21 LGBTQ+ films to stream for Pride Month 2022
Add these queer films to your watchlist
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"For whatever reason, we are creatures who want to see our stories reflected back to us, starting with cave paintings to 3D IMAX," (Nick Adams, Disclosure 2020). Art—movies and especially television—has the ability to show us the extent of human imagination, while also providing us with the tools to see our own realities more clearly.
The world is more than a bit fraught for LGBTQ+ folks right now, with harsh daily realities in the form of ongoing transphobic legislation, legislation dedicated to obscuring queer identities, and more. Conversely, 2022 has been a remarkable year so far for seeing queer stories celebrated onscreen—from Heartstopper to Our Flag Means Death (which was just renewed for a second season) and beyond.
While it's important to note that art isn't a monolith, and there's still a lot of space that needs to be opened up for queer narratives and stories, hopefully, with the titles below, you can continue to explore cinema that reflects different facets of the LGBTQ+ experience, from the joys of queer love to the complexities of queer identities and coming out. Maybe there's a film on this list that you haven't seen, or have always wanted to check out but never knew how to find it. Either way, we hope these stories can make you feel seen this month, this year, and always.
1. Fire Island
Topping off our list is Fire Island, which was written by Joel Kim Booster and directed by Andrew Ahn. Fire Island debuted June 3, 2022, and stars Booster, Bowen Yang, Conrad Ricamora, Matt Rogers, Margaret Cho, Tomas Matos, Torian Miller, and more in a Pride and Prejudice retelling centered on Fire Island, a village on Long Island, New York that is a safe haven for queer people. Booster and Yang star as Noah and Howie, two best friends whose relationship is based on that of Elizabeth and Jane Bennett, as they navigate the complexities of romance on Fire Island.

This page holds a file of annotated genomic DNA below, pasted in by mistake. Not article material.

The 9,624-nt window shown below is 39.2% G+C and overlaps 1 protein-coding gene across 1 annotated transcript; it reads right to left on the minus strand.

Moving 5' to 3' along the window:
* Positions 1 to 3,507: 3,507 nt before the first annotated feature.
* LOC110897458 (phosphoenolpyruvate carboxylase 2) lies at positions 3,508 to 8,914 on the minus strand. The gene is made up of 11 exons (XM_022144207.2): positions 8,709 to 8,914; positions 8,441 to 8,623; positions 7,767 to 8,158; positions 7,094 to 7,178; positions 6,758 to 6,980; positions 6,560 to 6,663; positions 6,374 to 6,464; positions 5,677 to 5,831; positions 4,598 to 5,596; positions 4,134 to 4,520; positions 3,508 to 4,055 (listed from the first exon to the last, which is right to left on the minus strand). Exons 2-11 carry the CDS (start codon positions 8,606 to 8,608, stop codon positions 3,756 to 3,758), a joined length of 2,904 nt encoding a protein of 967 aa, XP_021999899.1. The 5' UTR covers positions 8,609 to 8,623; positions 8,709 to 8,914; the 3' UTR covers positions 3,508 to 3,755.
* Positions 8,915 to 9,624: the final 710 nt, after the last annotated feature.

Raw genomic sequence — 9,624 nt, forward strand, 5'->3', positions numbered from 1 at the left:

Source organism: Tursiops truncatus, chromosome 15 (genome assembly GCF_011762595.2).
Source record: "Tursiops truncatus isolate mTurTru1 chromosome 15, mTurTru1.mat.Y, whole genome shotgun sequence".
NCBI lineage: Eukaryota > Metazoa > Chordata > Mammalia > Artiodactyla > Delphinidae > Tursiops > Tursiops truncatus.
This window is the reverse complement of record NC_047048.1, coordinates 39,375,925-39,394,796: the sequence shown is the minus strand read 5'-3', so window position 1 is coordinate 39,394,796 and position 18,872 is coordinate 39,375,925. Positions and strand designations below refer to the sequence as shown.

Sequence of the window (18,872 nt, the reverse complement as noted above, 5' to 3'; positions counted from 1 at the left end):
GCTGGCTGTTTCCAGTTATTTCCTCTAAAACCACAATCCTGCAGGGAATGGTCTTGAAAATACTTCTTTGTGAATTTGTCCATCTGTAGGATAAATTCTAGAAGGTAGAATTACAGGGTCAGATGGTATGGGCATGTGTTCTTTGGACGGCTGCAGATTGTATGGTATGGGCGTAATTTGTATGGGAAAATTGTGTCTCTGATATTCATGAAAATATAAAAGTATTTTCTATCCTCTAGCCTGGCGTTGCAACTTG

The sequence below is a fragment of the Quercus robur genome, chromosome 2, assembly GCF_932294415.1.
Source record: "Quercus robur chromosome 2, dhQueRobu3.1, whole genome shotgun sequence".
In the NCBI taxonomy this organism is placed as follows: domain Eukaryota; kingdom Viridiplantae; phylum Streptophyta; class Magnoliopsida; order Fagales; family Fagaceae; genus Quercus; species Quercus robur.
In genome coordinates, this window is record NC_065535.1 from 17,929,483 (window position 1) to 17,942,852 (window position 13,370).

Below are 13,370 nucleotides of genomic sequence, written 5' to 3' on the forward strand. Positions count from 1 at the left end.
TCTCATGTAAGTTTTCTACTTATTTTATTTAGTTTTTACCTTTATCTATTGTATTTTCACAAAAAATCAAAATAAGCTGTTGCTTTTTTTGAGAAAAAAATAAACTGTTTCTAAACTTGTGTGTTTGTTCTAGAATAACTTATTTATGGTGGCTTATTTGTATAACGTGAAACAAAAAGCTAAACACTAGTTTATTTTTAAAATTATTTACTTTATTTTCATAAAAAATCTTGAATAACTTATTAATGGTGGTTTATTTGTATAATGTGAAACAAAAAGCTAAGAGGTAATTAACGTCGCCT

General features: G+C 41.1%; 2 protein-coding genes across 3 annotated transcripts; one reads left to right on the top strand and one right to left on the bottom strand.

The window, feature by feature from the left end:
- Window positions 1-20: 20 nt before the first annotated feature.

Disclosure is a 2020 documentary by Sam Feder that features transgender artists and creators discussing the history of trans representation in Hollywood, and the various ways in which trans narratives have been portrayed. Featuring Laverne Cox, Bianca Leigh, Lilly Wachowski, Jen Richards, Brian Michael Smith, and many more, Disclosure speaks very specifically to the way that film and television can make or break queer narratives, providing insight or else creating cultural backlash and the wrong kind of cultural perception.
3. The Half of It
Written and directed by Alice Wu, The Half of It is a beautiful, warm coming-of-age film released in 2020 about Ellie Chu (Leah Lewis), a young woman in the small town of Squahamish (a fictional town in Washington) who comes to understand her queer identity as she helps her friend Paul Munsky (Daniel Diemer) attempt to get closer to Astrid (Alexxis Lemire) by way of heartfelt love letters.
4. Portrait of a Lady on Fire
Focused on the story of a French female painter and her aristocratic subject, a young French woman preparing for her marriage, Portrait of a Lady on Fire is a study in quick, furtive glances and yearning, until it blossoms into a sweeping, heady romance between Marianne (Noémie Merlant) and Héloïse (Adèle Haenel). Written and directed by Céline Sciamma, this 2019 film was the first film at Cannes directed by a woman to be awarded the Queer Palm in 2019.